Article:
Karyotypic abnormalities in cultured embryonic stem cells (ESCs), especially near-diploid aneuploidy, are potential obstacles to ESC use in regenerative medicine. Events causing chromosomal abnormalities in ESCs may be related to events in tumor cells causing chromosomal instability (CIN) in human disease. However, the underlying mechanisms are unknown. Using multiparametric permeabilized-cell flow cytometric analysis, we found that the mitotic-spindle checkpoint, which helps maintain chromosomal integrity during all cell divisions, functions in human and mouse ESCs, but does not initiate apoptosis as it does in somatic cells. This allows an unusual tolerance to polyploidy resulting from failed mitosis, which is common in rapidly proliferating cell populations and which is reduced to near-diploid aneuploidy, which is also common in human neoplastic disease. Checkpoint activation in ESC-derived early-differentiated cells results in robust apoptosis without polyploidy/aneuploidy similar to that in somatic cells. Thus, the spindle checkpoint is "uncoupled" from apoptosis in ESCs and is a likely source of karyotypic abnormalities. This natural behavior of ESCs to tolerate/survive varying degrees of ploidy change could complicate genome-reprogramming studies and stem-cell plasticity studies, but could also reveal clues about the mechanisms of CIN in human tumors.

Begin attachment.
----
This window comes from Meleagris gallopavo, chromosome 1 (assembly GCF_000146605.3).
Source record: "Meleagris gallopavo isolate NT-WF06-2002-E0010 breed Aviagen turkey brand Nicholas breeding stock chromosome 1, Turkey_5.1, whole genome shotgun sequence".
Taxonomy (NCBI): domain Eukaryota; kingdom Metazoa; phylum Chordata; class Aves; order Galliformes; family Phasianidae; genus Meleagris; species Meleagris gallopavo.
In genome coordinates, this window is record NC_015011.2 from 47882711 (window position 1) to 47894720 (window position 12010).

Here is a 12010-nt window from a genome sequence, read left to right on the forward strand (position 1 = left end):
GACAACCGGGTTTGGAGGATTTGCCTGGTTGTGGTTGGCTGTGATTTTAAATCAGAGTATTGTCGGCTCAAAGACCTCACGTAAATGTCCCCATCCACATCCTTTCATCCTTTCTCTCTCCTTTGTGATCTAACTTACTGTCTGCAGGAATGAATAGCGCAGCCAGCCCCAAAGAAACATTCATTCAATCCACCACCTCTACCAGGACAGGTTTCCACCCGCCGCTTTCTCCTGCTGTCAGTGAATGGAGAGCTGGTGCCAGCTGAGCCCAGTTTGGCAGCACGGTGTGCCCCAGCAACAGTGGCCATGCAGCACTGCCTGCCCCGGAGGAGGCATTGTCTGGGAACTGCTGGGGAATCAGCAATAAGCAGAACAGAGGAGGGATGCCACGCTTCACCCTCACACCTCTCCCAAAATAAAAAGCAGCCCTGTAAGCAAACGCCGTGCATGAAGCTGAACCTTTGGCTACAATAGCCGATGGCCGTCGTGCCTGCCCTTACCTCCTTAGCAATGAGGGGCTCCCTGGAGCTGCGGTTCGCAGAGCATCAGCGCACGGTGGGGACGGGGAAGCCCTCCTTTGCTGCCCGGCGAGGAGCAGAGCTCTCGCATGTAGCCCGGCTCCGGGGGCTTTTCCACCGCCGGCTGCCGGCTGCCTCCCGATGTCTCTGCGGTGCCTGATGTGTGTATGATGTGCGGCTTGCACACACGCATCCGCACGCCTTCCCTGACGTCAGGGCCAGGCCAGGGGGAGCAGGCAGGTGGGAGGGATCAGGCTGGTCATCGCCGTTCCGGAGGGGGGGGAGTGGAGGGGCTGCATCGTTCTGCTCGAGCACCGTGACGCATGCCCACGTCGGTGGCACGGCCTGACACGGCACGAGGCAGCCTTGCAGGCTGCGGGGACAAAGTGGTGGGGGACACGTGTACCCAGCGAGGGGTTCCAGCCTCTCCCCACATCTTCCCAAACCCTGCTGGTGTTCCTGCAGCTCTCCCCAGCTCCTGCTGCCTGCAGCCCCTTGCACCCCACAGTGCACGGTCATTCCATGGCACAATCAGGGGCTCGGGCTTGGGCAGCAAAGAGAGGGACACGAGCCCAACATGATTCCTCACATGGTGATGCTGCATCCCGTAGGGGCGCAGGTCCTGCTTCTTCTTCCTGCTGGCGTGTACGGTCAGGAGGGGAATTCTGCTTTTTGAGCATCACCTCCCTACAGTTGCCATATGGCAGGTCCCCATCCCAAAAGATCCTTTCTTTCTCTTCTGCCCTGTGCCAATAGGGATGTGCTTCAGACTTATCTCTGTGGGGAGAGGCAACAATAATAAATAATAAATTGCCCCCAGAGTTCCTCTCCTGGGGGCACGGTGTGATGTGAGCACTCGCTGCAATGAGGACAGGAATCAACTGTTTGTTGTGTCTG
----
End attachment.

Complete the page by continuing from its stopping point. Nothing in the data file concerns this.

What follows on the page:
ASJC Scopus subject areas
- Cell Biology